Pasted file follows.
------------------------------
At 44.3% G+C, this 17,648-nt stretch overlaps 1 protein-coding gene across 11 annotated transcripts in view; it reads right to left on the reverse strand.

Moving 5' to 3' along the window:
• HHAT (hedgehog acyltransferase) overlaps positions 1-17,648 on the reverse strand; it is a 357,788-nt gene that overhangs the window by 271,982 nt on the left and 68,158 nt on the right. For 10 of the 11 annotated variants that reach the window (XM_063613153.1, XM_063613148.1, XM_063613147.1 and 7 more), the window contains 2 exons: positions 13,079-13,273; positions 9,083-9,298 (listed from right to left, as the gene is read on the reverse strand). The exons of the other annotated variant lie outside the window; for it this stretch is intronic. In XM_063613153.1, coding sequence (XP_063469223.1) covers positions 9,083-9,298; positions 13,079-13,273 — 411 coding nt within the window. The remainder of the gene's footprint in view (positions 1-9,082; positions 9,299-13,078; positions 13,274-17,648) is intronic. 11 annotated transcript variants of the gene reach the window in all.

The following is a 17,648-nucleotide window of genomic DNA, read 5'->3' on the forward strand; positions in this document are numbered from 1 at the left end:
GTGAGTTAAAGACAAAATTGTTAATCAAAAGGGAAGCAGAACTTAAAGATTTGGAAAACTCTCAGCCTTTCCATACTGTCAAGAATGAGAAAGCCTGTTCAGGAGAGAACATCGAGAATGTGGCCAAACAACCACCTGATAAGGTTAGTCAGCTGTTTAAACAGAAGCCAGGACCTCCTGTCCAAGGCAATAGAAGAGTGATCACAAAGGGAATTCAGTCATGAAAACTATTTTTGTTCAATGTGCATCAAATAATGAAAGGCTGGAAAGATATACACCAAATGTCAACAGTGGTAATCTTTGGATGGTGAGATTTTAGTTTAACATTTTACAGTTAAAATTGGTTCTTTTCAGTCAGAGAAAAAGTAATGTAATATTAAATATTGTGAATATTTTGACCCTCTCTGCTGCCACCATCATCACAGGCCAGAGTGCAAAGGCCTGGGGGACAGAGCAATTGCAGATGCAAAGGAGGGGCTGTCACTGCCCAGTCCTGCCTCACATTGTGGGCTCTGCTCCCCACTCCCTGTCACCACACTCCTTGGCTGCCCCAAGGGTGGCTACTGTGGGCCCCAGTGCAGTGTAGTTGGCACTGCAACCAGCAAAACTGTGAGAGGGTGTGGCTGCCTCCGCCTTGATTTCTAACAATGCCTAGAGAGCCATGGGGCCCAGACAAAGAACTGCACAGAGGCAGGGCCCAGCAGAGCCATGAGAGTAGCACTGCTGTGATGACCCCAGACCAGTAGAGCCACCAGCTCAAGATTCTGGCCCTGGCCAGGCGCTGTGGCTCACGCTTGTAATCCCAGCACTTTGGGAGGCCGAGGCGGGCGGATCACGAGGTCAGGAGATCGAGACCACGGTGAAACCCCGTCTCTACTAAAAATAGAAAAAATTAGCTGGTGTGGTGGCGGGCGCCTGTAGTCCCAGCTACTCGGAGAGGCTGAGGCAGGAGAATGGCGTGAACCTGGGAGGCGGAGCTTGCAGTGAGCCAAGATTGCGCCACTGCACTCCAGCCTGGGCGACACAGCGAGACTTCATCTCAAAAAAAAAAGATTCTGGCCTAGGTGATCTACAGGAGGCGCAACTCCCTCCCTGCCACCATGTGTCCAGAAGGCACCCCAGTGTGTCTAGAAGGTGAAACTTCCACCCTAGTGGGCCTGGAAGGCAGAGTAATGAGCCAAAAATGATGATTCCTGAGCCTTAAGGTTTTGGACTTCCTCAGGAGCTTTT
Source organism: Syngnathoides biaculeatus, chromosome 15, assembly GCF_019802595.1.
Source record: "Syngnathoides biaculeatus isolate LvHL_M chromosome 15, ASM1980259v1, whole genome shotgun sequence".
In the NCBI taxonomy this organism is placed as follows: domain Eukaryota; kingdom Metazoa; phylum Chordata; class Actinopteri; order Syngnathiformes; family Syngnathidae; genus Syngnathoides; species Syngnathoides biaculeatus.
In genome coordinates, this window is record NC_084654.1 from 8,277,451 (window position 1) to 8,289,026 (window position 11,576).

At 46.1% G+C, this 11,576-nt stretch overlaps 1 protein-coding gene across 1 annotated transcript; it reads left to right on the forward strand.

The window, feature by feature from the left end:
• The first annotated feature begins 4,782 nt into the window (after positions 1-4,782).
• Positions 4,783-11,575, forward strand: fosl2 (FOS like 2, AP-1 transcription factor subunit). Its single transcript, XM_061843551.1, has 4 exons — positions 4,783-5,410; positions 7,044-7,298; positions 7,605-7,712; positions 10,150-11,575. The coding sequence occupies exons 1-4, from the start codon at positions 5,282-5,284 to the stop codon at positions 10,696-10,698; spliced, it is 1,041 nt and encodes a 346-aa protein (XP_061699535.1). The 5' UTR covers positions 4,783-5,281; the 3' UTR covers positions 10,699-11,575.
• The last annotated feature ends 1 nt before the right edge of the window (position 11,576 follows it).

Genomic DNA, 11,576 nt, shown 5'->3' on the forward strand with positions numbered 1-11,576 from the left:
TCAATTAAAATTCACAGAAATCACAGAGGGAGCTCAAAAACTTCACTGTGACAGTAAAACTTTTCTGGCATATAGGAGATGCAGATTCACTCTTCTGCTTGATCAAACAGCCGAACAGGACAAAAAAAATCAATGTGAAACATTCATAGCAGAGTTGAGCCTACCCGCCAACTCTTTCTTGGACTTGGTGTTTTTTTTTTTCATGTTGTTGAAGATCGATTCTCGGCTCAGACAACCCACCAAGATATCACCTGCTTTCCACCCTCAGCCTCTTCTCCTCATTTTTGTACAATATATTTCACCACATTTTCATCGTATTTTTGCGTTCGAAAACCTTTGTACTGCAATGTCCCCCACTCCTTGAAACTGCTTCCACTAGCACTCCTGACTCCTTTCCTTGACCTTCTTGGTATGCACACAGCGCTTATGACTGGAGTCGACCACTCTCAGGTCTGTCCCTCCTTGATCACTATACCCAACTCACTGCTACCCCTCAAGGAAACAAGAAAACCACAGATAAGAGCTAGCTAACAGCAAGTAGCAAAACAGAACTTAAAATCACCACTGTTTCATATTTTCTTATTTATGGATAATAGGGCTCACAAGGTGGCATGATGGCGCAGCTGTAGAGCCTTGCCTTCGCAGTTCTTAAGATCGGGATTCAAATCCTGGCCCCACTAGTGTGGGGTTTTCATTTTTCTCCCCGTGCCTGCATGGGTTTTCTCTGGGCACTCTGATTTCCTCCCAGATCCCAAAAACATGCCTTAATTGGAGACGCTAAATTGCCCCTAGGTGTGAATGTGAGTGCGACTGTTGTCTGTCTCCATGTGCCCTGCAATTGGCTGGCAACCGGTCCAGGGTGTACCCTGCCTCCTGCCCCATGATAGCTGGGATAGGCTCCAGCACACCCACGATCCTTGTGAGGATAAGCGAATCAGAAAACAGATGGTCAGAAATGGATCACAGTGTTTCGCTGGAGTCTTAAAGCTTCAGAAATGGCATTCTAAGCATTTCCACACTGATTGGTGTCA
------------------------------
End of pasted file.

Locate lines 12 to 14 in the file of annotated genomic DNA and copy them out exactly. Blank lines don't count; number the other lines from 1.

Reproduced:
• The first annotated feature begins 4,782 nt into the window (after positions 1-4,782).
• Positions 4,783-11,575, forward strand: fosl2 (FOS like 2, AP-1 transcription factor subunit). Its single transcript, XM_061843551.1, has 4 exons — positions 4,783-5,410; positions 7,044-7,298; positions 7,605-7,712; positions 10,150-11,575. The coding sequence occupies exons 1-4, from the start codon at positions 5,282-5,284 to the stop codon at positions 10,696-10,698; spliced, it is 1,041 nt and encodes a 346-aa protein (XP_061699535.1). The 5' UTR covers positions 4,783-5,281; the 3' UTR covers positions 10,699-11,575.
• The last annotated feature ends 1 nt before the right edge of the window (position 11,576 follows it).